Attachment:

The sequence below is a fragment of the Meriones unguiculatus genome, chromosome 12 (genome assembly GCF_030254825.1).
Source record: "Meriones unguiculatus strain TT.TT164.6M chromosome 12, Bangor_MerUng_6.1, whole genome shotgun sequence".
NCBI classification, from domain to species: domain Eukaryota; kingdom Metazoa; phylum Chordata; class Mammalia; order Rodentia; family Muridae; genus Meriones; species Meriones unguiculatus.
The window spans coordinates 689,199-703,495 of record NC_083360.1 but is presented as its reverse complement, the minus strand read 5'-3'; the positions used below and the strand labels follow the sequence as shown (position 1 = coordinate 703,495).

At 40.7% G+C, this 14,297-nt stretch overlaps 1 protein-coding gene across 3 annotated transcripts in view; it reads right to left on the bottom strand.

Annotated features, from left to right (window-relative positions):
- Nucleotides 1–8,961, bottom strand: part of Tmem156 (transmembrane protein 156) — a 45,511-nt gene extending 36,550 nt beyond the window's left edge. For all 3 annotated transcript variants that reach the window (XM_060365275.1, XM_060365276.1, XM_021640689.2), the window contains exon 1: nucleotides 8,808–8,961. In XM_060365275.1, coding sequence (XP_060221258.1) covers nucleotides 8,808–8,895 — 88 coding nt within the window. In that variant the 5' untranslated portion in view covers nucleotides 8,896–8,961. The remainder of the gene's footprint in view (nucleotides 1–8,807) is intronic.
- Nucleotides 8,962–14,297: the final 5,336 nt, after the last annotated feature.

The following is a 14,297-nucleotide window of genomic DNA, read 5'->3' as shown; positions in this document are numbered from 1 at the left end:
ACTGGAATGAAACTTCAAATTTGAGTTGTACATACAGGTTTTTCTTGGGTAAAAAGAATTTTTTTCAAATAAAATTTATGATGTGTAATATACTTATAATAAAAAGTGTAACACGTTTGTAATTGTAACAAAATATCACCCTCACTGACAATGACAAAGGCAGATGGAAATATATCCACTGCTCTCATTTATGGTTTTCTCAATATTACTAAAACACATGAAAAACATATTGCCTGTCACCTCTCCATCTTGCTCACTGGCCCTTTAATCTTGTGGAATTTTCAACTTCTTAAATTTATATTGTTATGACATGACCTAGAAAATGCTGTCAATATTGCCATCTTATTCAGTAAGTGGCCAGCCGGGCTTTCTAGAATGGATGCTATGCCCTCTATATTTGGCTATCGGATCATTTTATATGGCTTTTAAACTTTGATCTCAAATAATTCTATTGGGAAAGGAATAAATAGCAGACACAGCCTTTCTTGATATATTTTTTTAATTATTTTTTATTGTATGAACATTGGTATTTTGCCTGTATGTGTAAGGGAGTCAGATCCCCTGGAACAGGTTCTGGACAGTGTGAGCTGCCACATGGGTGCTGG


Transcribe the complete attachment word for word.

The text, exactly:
The sequence below is a fragment of the Meriones unguiculatus genome, chromosome 12 (genome assembly GCF_030254825.1).
Source record: "Meriones unguiculatus strain TT.TT164.6M chromosome 12, Bangor_MerUng_6.1, whole genome shotgun sequence".
NCBI classification, from domain to species: domain Eukaryota; kingdom Metazoa; phylum Chordata; class Mammalia; order Rodentia; family Muridae; genus Meriones; species Meriones unguiculatus.
The window spans coordinates 689,199-703,495 of record NC_083360.1 but is presented as its reverse complement, the minus strand read 5'-3'; the positions used below and the strand labels follow the sequence as shown (position 1 = coordinate 703,495).

At 40.7% G+C, this 14,297-nt stretch overlaps 1 protein-coding gene across 3 annotated transcripts in view; it reads right to left on the bottom strand.

Annotated features, from left to right (window-relative positions):
- Nucleotides 1–8,961, bottom strand: part of Tmem156 (transmembrane protein 156) — a 45,511-nt gene extending 36,550 nt beyond the window's left edge. For all 3 annotated transcript variants that reach the window (XM_060365275.1, XM_060365276.1, XM_021640689.2), the window contains exon 1: nucleotides 8,808–8,961. In XM_060365275.1, coding sequence (XP_060221258.1) covers nucleotides 8,808–8,895 — 88 coding nt within the window. In that variant the 5' untranslated portion in view covers nucleotides 8,896–8,961. The remainder of the gene's footprint in view (nucleotides 1–8,807) is intronic.
- Nucleotides 8,962–14,297: the final 5,336 nt, after the last annotated feature.

The following is a 14,297-nucleotide window of genomic DNA, read 5'->3' as shown; positions in this document are numbered from 1 at the left end:
ACTGGAATGAAACTTCAAATTTGAGTTGTACATACAGGTTTTTCTTGGGTAAAAAGAATTTTTTTCAAATAAAATTTATGATGTGTAATATACTTATAATAAAAAGTGTAACACGTTTGTAATTGTAACAAAATATCACCCTCACTGACAATGACAAAGGCAGATGGAAATATATCCACTGCTCTCATTTATGGTTTTCTCAATATTACTAAAACACATGAAAAACATATTGCCTGTCACCTCTCCATCTTGCTCACTGGCCCTTTAATCTTGTGGAATTTTCAACTTCTTAAATTTATATTGTTATGACATGACCTAGAAAATGCTGTCAATATTGCCATCTTATTCAGTAAGTGGCCAGCCGGGCTTTCTAGAATGGATGCTATGCCCTCTATATTTGGCTATCGGATCATTTTATATGGCTTTTAAACTTTGATCTCAAATAATTCTATTGGGAAAGGAATAAATAGCAGACACAGCCTTTCTTGATATATTTTTTTAATTATTTTTTATTGTATGAACATTGGTATTTTGCCTGTATGTGTAAGGGAGTCAGATCCCCTGGAACAGGTTCTGGACAGTGTGAGCTGCCACATGGGTGCTGG